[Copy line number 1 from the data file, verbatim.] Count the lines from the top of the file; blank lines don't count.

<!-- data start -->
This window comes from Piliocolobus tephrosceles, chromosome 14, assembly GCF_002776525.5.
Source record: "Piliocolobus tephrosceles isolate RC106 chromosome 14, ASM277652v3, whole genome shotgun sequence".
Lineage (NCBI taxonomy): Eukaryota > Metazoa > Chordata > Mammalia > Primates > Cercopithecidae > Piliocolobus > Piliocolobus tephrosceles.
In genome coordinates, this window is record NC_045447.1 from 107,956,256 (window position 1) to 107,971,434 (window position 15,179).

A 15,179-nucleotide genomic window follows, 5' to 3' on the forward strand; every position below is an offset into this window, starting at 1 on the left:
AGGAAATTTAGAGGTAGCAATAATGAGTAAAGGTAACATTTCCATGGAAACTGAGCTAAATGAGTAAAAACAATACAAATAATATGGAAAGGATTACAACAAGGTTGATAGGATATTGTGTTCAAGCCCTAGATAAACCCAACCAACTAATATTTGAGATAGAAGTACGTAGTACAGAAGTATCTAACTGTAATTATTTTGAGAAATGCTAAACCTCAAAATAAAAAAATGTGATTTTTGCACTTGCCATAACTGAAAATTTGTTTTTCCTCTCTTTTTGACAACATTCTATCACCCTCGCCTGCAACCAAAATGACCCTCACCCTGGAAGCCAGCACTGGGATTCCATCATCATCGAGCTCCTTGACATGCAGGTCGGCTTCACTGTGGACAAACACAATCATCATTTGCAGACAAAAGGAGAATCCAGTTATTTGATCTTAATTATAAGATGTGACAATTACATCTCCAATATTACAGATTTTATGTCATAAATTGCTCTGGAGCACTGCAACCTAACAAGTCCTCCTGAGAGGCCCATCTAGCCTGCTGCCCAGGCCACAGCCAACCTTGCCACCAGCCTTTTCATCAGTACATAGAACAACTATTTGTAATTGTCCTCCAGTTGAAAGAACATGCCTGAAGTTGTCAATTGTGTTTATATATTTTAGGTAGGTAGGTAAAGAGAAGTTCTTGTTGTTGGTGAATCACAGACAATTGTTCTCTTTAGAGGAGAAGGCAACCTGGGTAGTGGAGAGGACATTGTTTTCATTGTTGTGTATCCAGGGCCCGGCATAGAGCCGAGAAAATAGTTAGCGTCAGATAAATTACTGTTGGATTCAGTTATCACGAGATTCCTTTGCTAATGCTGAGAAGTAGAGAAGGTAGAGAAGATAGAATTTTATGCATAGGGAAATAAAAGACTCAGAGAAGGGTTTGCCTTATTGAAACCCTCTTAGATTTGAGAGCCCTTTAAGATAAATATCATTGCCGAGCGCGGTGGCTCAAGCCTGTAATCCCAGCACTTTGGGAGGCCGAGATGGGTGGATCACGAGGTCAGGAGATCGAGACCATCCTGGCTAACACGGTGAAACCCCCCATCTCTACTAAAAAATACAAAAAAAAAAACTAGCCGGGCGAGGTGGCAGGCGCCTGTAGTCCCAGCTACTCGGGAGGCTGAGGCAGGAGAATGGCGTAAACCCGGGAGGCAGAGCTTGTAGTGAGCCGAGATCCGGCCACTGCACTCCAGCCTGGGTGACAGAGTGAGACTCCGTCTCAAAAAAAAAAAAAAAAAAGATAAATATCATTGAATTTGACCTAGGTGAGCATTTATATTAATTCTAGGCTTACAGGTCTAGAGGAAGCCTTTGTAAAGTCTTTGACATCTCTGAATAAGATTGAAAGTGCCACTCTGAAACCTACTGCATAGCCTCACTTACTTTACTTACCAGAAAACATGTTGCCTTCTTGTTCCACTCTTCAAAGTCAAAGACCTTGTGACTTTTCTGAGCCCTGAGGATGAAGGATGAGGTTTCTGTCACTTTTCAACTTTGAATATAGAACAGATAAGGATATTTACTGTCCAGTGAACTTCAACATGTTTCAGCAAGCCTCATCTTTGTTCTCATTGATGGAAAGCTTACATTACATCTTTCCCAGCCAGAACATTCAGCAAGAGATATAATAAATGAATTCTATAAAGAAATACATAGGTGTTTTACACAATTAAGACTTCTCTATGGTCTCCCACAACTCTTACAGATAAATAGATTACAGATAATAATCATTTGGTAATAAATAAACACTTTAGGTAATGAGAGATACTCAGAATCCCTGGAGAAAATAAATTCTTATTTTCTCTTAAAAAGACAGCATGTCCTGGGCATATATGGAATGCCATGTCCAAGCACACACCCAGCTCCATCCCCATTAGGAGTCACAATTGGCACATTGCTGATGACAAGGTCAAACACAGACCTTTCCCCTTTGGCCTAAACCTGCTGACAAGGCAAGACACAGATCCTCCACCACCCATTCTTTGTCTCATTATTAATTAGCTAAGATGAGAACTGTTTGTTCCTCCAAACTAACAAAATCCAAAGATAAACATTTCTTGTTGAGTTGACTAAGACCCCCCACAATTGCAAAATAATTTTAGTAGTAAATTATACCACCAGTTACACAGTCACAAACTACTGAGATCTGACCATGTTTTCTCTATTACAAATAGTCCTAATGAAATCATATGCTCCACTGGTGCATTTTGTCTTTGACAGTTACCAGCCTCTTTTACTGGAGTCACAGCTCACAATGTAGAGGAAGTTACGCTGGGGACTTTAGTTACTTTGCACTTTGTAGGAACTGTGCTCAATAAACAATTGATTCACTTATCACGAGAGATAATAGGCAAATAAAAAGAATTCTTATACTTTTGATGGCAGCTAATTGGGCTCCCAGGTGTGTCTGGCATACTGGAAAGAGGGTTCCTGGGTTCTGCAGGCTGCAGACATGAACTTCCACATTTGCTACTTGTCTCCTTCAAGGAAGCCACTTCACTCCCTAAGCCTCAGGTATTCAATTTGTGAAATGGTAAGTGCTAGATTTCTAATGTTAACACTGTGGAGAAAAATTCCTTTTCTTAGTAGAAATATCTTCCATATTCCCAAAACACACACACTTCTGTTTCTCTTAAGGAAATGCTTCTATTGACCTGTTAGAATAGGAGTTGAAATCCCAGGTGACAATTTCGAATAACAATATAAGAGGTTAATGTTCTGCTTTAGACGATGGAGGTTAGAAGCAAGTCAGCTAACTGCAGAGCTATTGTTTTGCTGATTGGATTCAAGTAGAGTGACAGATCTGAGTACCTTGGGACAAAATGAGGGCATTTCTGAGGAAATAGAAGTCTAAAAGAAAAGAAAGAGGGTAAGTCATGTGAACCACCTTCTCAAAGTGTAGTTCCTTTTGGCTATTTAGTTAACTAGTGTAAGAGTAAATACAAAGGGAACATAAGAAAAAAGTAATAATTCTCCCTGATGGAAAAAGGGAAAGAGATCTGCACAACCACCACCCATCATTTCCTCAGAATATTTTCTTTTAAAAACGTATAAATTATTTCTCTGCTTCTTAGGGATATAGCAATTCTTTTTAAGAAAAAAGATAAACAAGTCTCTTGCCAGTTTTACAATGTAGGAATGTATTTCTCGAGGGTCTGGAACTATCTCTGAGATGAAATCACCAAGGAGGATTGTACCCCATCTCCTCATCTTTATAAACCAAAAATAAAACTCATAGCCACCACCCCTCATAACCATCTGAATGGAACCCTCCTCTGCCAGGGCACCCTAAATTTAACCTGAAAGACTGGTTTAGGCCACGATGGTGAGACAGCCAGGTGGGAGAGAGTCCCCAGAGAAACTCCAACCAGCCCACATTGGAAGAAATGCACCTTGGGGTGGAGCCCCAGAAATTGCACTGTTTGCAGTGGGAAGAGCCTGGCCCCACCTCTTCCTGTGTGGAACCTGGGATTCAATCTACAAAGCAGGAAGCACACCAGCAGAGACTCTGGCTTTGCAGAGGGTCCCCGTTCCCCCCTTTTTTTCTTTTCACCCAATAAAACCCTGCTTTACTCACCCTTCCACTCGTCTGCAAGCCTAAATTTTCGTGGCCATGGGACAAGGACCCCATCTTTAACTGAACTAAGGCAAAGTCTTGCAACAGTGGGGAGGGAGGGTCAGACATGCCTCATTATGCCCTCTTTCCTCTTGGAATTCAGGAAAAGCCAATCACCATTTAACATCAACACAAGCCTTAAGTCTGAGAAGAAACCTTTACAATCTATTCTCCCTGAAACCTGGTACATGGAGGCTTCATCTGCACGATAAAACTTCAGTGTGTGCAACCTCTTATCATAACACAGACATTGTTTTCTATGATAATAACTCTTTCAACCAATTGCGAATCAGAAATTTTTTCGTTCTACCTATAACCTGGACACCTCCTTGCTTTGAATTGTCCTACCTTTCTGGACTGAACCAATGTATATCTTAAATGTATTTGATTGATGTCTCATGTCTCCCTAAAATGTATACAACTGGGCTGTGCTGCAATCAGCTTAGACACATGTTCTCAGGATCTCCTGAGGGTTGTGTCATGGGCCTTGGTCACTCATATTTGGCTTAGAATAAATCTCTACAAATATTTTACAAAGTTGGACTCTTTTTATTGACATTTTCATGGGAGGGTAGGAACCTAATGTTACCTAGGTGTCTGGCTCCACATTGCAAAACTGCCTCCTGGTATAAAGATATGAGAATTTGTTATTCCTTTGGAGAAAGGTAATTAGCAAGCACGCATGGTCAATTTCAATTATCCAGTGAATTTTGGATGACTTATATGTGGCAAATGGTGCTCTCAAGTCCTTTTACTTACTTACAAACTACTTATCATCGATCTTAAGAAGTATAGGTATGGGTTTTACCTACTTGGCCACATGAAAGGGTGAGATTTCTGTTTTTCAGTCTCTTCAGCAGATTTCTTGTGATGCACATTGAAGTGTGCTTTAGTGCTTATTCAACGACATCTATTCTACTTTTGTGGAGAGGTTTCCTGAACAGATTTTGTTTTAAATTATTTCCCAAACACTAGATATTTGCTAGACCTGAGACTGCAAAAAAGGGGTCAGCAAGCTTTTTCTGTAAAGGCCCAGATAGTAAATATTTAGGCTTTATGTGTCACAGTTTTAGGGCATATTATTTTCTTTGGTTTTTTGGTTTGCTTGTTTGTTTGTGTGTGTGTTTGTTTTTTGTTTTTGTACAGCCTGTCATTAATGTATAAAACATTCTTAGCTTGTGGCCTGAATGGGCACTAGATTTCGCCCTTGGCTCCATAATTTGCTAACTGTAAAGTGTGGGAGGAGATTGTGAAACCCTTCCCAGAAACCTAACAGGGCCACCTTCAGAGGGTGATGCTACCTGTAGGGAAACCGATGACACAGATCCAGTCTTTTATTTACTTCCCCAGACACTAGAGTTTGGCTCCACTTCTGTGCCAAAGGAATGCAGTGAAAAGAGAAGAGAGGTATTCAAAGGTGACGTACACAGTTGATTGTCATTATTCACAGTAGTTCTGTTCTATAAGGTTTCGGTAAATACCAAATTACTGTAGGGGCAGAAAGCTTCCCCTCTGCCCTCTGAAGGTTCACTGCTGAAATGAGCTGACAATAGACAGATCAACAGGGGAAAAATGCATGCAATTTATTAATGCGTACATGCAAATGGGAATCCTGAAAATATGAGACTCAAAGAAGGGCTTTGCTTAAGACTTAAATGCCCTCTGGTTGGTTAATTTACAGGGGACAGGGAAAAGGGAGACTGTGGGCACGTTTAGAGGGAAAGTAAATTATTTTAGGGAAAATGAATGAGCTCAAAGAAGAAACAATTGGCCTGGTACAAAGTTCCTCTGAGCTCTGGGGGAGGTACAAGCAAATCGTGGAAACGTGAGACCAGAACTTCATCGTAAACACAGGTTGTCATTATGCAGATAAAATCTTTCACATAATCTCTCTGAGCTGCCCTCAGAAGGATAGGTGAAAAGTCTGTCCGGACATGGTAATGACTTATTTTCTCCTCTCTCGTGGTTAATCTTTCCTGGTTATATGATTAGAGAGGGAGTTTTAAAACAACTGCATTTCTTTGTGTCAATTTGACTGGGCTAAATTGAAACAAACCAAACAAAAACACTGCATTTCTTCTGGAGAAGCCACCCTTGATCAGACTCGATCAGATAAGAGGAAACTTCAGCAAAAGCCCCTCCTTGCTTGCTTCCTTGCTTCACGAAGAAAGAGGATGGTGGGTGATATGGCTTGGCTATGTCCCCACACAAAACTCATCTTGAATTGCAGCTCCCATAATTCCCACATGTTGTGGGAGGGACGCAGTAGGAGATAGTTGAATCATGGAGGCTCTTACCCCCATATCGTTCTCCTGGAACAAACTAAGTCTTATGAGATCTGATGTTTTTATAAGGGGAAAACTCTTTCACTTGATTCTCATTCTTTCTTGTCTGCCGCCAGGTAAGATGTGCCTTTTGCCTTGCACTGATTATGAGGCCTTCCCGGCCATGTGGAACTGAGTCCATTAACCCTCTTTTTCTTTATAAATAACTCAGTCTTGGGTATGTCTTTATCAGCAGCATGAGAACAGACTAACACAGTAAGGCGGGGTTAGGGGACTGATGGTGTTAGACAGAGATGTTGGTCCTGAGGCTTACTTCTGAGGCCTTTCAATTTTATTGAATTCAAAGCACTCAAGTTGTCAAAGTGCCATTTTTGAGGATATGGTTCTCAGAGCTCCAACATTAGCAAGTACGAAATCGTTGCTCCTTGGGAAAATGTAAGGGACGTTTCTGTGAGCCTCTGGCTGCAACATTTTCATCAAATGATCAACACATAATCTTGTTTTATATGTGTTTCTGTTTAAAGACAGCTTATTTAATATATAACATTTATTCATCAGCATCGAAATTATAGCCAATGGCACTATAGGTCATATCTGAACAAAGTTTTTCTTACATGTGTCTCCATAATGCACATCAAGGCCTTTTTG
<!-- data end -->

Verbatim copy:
This window comes from Piliocolobus tephrosceles, chromosome 14, assembly GCF_002776525.5.